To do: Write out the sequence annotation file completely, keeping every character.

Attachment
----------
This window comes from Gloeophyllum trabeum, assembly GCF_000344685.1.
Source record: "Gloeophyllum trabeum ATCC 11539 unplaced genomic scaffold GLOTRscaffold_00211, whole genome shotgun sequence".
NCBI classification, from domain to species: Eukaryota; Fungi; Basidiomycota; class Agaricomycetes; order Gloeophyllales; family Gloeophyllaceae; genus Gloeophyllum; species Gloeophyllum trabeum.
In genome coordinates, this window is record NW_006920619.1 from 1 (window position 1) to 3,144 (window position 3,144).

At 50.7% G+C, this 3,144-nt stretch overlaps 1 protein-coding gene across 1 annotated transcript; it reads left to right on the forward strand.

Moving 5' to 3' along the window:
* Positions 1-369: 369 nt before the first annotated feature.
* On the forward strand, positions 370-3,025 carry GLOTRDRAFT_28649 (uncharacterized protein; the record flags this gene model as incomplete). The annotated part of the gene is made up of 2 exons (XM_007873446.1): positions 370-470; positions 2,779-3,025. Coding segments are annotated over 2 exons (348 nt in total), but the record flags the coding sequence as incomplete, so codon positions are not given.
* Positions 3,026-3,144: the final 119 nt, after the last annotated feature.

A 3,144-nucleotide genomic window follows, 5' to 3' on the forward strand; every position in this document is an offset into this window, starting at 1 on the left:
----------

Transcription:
This window comes from Gloeophyllum trabeum, assembly GCF_000344685.1.
Source record: "Gloeophyllum trabeum ATCC 11539 unplaced genomic scaffold GLOTRscaffold_00211, whole genome shotgun sequence".
NCBI classification, from domain to species: Eukaryota; Fungi; Basidiomycota; class Agaricomycetes; order Gloeophyllales; family Gloeophyllaceae; genus Gloeophyllum; species Gloeophyllum trabeum.
In genome coordinates, this window is record NW_006920619.1 from 1 (window position 1) to 3,144 (window position 3,144).

At 50.7% G+C, this 3,144-nt stretch overlaps 1 protein-coding gene across 1 annotated transcript; it reads left to right on the forward strand.

Moving 5' to 3' along the window:
* Positions 1-369: 369 nt before the first annotated feature.
* On the forward strand, positions 370-3,025 carry GLOTRDRAFT_28649 (uncharacterized protein; the record flags this gene model as incomplete). The annotated part of the gene is made up of 2 exons (XM_007873446.1): positions 370-470; positions 2,779-3,025. Coding segments are annotated over 2 exons (348 nt in total), but the record flags the coding sequence as incomplete, so codon positions are not given.
* Positions 3,026-3,144: the final 119 nt, after the last annotated feature.

A 3,144-nucleotide genomic window follows, 5' to 3' on the forward strand; every position in this document is an offset into this window, starting at 1 on the left: